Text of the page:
Bound (The Wachowski Brothers)

Rating: *** (out of ****)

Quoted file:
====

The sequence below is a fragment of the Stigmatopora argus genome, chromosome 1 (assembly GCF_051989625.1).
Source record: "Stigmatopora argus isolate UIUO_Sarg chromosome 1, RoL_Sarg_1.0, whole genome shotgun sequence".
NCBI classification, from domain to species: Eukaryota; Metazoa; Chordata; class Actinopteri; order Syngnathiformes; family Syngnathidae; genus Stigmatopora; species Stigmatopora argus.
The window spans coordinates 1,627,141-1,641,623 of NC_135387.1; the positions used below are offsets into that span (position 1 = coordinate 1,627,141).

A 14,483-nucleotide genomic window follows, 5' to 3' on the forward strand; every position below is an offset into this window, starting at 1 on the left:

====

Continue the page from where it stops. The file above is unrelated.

If you've heard anything at all about Bound, you've probably heard that it involves lesbians. And if you're anything like me, that fact immediately makes you leery -- not because of homophobia or narrow-minded disinterest, but because the vast majority of recent gay-themed movies have been downright awful, concerned first and foremost -- and to the detriment of whatever narrative there might be -- with making an ideological statement ("Gays are people too," usually. Yes, I know; can I have my $8.50 back?). Bound, therefore, was a great relief to me: the protagonists are lesbians, but that doesn't matter at all. You could replace Gina Gershon with Gary Sinise, and it would require the alteration of maybe half a dozen lines of dialogue. No big deal is made of the fact that these two women want each other, and that's a major step forward. The rest of the film, directed by Chicagoan siblings Andy and Larry Wachowski, is a minor step backward to the neo-noir sensibility of movies like Blood Simple and Body Heat; it's derivative, especially of those other brothers, but it's still an impressive and promising debut. Bound begins in classic noir fashion, but that sensibility is really limited to the characterizations and the color scheme (the film is in color, but black and white predominate its set and costume design); the ingeniously constructed plot is more suspenseful than twisty-turny, delighting us not with sudden revelations ("oh my god, that isn't a real llama! That must mean Raoul is behind everything!"), but with the unpredictability of human nature. The film is at its most exciting when people (primarily Caesar, a less-hapless-than-usual fall guy played in fine nerve-jangling fashion by Joe Pantoliano) don't do what other people expected them to do -- when they don't make the logical move. Unfortunately, the characters aren't nearly as interesting as the plot, Caesar excepted; though the matter-of-fact way in which the women's relationship is handled is somewhat progressive, these are still iconic lesbians, their sexual orientation expected to pass for characterization. Gershon and Jennifer Tilly (who's surprisingly effective -- her helium-overdose voice seems all wrong for the role, but somehow it works) do what they can within the limited range that each possesses, but all they have to work with is "butch" and "femme." Still, while memorable characters are always welcome, a film like Bound can squeak by without them if it's plotted tightly enough, and in that respect les frères Wachowski succeed magnificently; this is the strongest "what-will-happen-next?" movie I've seen all year. The hyperactive camerawork that's de rigueur for first-timers nowadays is only occasionally irritating.